Debate over the regulatory status of broadband heated up this week as trade associations and major broadband companies sent a letter to the Federal Communications Commission arguing strenuously against reclassification of broadband as “telecommunications service” subject to regulation under Title II of the Communications Act. One implication of Title II regulation is that broadband could be regulated like a public utility. Comparisons of broadband to services like electricity or railroads, which I discussed last week, also raise the prospect of public utility regulation.
Classic public utility regulation restricts entry and regulates prices to prevent firms from charging excessive prices. It’s typically used in situations where competition is believed to be impossible (or, where pre-existing policy decisions have created monopolies that aren’t going to go away very soon).
Broadband is not a monopoly; it is an oligopoly. Contrary to popular perception, that is not synonymous with “evil.” Although both monopoly and oligopoly end in “-opoly,” that doesn’t mean broadband competitors will charge monopoly prices, or even somewhat excessive prices. The only firm conclusion that emerges from economic literature on oligopoly is, “anything’s possible, depending on the specific facts and circumstances.”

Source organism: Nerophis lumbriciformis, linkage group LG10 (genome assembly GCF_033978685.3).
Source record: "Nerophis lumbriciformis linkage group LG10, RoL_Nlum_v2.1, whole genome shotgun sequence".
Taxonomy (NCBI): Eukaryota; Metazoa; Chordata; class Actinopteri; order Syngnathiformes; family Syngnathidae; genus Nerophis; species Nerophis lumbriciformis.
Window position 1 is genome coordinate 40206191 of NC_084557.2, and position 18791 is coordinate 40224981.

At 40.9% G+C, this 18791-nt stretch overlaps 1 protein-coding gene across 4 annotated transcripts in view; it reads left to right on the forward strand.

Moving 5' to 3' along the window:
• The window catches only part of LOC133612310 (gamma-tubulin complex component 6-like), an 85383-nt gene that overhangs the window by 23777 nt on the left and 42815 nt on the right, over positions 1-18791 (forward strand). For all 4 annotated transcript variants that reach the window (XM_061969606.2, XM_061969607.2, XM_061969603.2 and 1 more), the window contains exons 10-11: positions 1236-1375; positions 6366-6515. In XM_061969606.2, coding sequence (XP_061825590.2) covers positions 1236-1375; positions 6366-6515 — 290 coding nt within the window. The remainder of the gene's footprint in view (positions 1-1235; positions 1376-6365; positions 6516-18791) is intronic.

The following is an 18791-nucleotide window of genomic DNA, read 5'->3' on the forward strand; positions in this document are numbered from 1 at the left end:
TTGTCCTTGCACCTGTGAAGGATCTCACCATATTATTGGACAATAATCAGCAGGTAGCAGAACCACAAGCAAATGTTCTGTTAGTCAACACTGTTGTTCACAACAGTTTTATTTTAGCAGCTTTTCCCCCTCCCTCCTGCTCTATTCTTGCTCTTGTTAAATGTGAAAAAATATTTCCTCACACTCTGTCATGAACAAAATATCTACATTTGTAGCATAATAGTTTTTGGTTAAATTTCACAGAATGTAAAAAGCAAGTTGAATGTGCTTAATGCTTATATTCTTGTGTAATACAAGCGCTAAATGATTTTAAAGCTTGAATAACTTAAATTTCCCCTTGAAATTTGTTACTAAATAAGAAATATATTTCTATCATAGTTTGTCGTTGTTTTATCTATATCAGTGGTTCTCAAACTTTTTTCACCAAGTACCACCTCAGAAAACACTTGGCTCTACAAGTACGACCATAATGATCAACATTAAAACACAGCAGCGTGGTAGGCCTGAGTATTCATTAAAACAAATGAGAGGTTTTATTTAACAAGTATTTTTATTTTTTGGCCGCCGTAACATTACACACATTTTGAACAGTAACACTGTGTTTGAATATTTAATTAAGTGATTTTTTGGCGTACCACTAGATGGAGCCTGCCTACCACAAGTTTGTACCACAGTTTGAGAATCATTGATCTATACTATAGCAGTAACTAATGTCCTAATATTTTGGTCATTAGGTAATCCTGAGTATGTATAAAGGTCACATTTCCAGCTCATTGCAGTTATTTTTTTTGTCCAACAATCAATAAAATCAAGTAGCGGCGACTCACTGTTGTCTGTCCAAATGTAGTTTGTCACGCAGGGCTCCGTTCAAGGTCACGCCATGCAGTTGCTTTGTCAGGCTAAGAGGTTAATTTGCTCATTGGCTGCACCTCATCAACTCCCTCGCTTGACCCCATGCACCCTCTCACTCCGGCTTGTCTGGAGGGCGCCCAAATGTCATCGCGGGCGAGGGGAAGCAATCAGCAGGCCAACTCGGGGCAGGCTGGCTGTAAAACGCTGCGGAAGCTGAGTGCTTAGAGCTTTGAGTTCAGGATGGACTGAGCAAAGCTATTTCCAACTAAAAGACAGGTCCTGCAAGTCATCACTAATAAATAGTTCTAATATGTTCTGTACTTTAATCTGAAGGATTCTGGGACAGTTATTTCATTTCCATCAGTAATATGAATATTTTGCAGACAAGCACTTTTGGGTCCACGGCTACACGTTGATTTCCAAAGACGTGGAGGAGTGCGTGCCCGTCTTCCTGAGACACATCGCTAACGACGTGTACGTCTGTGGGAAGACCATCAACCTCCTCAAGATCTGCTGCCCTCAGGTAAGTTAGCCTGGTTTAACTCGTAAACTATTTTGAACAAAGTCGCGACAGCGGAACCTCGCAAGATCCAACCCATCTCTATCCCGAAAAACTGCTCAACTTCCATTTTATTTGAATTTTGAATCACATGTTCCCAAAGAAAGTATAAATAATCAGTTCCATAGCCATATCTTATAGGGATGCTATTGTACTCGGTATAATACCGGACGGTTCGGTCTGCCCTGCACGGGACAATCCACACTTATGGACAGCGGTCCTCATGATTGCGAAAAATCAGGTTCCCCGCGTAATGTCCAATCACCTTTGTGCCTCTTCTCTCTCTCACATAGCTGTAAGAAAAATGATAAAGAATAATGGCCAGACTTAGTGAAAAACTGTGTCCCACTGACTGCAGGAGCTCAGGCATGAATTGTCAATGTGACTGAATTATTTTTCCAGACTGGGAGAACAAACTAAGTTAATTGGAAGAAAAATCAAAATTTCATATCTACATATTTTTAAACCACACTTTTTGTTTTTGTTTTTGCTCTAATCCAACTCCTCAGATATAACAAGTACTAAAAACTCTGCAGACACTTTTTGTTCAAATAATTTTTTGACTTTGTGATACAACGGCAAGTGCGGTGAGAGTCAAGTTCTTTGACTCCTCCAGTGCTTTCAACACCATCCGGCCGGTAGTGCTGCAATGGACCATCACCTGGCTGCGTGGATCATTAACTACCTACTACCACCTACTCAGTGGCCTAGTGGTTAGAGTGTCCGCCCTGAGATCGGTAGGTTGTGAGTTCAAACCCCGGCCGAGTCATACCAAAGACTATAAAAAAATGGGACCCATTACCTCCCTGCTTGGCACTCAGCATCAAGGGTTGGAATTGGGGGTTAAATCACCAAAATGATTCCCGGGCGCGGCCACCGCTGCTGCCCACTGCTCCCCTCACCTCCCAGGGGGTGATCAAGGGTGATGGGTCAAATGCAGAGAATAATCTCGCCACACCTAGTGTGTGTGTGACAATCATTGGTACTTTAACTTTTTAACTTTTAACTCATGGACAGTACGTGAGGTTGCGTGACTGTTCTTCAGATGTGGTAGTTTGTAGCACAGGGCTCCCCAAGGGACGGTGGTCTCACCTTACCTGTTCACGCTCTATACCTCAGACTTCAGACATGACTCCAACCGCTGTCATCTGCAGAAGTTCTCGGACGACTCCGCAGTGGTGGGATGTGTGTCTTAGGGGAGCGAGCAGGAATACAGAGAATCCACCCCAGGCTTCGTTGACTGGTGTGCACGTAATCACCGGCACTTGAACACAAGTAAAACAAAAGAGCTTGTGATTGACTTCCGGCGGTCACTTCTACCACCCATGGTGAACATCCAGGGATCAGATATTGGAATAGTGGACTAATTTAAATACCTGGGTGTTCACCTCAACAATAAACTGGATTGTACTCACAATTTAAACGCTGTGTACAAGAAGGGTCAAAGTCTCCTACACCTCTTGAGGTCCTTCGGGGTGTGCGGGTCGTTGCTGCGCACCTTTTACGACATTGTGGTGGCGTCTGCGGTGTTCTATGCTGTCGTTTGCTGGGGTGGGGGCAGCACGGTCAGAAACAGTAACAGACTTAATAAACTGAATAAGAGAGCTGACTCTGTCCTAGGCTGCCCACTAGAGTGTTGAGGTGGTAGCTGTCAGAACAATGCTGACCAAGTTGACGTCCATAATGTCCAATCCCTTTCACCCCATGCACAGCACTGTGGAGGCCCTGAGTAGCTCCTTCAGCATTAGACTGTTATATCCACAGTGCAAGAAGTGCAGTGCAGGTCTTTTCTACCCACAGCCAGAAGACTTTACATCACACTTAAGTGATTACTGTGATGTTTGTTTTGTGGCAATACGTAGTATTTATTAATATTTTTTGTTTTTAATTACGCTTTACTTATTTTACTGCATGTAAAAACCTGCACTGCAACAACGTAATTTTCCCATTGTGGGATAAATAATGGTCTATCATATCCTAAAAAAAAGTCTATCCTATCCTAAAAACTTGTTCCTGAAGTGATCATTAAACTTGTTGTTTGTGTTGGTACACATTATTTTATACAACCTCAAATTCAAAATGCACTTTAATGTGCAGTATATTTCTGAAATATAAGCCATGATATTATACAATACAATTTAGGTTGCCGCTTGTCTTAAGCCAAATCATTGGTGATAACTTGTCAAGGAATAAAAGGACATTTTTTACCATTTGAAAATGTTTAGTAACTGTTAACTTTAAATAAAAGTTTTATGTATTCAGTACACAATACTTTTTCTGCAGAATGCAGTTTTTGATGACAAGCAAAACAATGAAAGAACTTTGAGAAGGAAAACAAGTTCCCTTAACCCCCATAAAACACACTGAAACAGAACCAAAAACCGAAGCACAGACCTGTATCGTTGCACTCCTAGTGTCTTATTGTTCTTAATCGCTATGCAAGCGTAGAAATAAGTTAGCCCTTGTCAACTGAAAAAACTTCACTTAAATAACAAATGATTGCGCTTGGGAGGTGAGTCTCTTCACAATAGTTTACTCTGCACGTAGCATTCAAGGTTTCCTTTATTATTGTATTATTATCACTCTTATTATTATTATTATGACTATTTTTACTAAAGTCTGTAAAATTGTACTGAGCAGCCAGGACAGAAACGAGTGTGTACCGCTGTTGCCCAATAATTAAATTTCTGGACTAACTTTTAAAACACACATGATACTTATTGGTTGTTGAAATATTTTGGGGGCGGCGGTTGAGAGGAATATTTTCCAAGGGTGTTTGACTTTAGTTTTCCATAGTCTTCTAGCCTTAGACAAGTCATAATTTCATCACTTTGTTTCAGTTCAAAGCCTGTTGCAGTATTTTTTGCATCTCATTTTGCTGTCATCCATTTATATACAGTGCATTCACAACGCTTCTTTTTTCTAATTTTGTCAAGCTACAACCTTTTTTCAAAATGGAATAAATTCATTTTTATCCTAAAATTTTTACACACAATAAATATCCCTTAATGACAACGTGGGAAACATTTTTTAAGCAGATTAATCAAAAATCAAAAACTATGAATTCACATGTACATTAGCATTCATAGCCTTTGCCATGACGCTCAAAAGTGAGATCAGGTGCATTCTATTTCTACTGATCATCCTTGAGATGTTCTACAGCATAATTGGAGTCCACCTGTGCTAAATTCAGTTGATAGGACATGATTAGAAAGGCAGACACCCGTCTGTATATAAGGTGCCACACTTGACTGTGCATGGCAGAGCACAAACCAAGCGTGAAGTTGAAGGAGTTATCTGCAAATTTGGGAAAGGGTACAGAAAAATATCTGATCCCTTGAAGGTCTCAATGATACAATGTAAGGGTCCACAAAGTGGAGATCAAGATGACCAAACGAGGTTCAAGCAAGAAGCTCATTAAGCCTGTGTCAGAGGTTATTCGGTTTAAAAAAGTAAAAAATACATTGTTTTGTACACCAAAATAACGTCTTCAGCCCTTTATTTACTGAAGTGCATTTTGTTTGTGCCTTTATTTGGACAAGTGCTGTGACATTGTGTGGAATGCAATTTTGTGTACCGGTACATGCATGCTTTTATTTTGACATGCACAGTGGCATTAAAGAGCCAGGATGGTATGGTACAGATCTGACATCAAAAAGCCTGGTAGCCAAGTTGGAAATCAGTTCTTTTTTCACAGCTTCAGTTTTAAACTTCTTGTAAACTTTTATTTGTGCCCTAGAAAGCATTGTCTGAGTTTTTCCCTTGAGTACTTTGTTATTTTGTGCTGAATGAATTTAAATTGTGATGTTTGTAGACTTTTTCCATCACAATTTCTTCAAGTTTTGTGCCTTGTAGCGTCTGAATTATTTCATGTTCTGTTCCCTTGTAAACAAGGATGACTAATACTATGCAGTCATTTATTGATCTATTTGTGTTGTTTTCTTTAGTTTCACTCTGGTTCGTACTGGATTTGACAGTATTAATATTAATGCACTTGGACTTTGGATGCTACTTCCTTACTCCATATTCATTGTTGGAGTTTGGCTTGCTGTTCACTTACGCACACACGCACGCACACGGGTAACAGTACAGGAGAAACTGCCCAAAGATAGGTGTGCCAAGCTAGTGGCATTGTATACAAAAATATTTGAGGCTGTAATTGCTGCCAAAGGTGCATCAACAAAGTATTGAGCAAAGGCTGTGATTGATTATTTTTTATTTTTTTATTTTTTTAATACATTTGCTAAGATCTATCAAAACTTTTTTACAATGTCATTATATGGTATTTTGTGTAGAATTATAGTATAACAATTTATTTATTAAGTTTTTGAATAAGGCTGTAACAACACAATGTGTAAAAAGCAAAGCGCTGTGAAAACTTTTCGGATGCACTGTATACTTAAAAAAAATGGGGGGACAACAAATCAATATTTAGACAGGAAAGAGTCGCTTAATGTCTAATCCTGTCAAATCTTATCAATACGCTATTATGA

But there are also firm conclusions that emerge from economic literature on public utility regulation. Just about every time the federal government has tried to impose public utility regulation on an oligopoly, it has ended up enforcing a cartel. This is what happened in the past with railroads, trucking, airlines, and brokerage firms. There are a few times federal price regulation did not enforce cartels in oligopolistic or competitive industries. In those cases, it usually created shortages — most notably gasoline and natural gas in the 1970s.
Title II regulation is not necessarily synonymous with public utility regulation. Title II could be used to impose some “nondiscrimination” requirements, without necessarily directly regulating broadband providers’ prices or profits.
But anyone who actually wants the FCC to regulate broadband providers’ prices and profits needs to read the peer-reviewed economics literature on the actual effects of public utility regulation in practice on the federal level. (More literature is cited here.) Then they need to explain why the results in broadband would be different. And the explanation needs to be better than “We know better now, we’re smart, and we promise.”